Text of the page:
The Buzz on West Nile Virus

At every summer event, no matter how well you plan, I can almost guarantee you will have a few uninvited guests: mosquitoes. Not only are mosquitoes annoying, buzzing around your head looking for a piece of exposed skin to leave the gift of itchy, red bumps, but they also can carry a potentially dangerous virus called West Nile.

West Nile Virus first appeared in New York in 1999 and now is a common summertime problem in many states. According to the CDC, in 2011 over 700 people in the United States were infected with West Nile Virus and 43 died as a result of the dangerous (but rare!) neurological complications of the virus. Most people infected have either no symptoms or experience mild symptoms such as fever, headache, body aches or skin rash that often go away on their own. MayoClinic advises people to seek a doctor when they experience symptoms such as stiff neck, high fever, convulsions and pain, which  can be signs of a serious neurological infection such as encephalitis, which is swelling of the brain, or meningitis, swelling of the brain tissue and spinal cord, which are both life threatening.

When a mosquito bites an infected animal, usually a bird, that mosquito can become infected with the West Nile virus. So when that mosquito bites you, you can also become infected. The good news is that most mosquitoes don’t carry West Nile so your chances of getting sick are pretty slim. Also, you can’t catch it from someone else like the common cold virus by touching or kissing another person.  Since it is impossible to tell if a mosquito is infected with West Nile, it’s best to take precaution, especially if there are West Nile infections in your area. Be sure to check your local news to see if West Nile is making any uninvited appearances nearby.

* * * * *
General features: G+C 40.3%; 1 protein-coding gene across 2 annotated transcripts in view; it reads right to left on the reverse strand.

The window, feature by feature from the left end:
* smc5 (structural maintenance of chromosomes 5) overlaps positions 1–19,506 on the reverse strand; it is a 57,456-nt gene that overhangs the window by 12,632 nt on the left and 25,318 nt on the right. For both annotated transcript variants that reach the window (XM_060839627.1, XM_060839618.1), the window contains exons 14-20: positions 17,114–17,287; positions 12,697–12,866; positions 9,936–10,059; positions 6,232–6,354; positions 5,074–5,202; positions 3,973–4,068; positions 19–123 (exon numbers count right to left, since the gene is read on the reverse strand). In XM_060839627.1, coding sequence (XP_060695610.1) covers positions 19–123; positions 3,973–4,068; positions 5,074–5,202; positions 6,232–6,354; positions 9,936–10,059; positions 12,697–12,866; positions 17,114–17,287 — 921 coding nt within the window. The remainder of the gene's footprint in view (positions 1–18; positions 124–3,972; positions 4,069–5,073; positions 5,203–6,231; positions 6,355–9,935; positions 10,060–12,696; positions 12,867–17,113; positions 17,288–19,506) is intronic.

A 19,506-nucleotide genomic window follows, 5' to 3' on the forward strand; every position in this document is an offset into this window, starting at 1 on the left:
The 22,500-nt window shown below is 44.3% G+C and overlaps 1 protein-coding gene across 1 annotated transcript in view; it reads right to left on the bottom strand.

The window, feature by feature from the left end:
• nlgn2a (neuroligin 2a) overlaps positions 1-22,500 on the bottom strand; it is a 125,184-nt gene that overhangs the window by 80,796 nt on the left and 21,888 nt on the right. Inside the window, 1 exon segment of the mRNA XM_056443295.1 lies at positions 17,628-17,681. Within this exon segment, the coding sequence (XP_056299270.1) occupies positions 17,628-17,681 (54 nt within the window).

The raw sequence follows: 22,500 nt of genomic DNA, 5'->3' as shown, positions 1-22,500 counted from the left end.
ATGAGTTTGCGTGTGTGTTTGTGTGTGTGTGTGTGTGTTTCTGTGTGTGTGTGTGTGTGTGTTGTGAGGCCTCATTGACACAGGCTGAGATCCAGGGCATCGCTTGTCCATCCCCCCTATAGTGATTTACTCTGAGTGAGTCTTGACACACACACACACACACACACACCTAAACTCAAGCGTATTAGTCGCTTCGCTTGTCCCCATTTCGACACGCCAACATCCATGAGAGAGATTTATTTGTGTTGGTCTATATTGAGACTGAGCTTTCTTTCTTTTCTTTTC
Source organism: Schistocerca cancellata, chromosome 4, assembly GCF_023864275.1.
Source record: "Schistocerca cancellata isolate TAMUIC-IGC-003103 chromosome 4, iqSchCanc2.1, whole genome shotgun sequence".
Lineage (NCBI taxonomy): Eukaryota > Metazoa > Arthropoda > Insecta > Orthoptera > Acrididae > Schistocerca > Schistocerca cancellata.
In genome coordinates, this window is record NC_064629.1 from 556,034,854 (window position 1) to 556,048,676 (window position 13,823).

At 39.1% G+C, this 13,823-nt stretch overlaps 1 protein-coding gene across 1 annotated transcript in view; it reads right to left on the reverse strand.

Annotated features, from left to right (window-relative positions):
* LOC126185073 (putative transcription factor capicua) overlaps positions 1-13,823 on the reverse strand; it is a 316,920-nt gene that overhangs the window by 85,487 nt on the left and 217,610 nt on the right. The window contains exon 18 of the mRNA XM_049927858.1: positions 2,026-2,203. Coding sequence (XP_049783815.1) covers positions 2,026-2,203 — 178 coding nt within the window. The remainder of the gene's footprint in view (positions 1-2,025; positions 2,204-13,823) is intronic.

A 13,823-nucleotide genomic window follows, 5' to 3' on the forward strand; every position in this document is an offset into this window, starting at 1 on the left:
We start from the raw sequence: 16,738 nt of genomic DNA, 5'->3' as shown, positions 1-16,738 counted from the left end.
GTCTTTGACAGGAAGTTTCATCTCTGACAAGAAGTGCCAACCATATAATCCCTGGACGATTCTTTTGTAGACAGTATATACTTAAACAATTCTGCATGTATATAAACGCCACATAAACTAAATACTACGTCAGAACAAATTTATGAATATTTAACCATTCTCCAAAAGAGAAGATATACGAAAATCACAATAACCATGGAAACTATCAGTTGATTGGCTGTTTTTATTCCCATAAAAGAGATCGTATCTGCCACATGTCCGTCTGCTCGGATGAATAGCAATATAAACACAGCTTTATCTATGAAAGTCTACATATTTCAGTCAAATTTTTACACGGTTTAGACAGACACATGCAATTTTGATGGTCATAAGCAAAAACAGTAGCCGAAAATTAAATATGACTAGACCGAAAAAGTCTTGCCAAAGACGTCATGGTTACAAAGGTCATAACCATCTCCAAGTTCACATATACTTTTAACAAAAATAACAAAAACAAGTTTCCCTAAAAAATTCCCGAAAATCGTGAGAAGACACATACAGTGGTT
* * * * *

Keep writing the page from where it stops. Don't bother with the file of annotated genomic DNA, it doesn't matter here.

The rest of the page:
image source: City of Berkeley Environmental Health

Although there is no vaccine for West Nile Virus, there are some preventative steps you can take. Here’s what the CDC  recommends you do:

  1. Use insect repellent when you are outdoors.
  2. Mosquitoes are most active from dusk to dawn, so if you are going to be outside during that time be sure to wear insect repellant and wear long sleeves and pants.
  3. Make sure you don’t have any holes in your window screens.
  4. Mosquitoes breed in pools of still water, like water in a bird bath or water sitting in a tire swing. Be sure to empty out water in trash cans, empty pots, buckets, pet dishes and kiddie pools when they are not being used.
  5. Your community may also participate in spraying for mosquitoes. Pay attention to your local news on when sprayings occur.

Spritz on your bug spray, light up some citronella tiki torches and don’t let mosquito crashers ruin your summer!

image source: fewings


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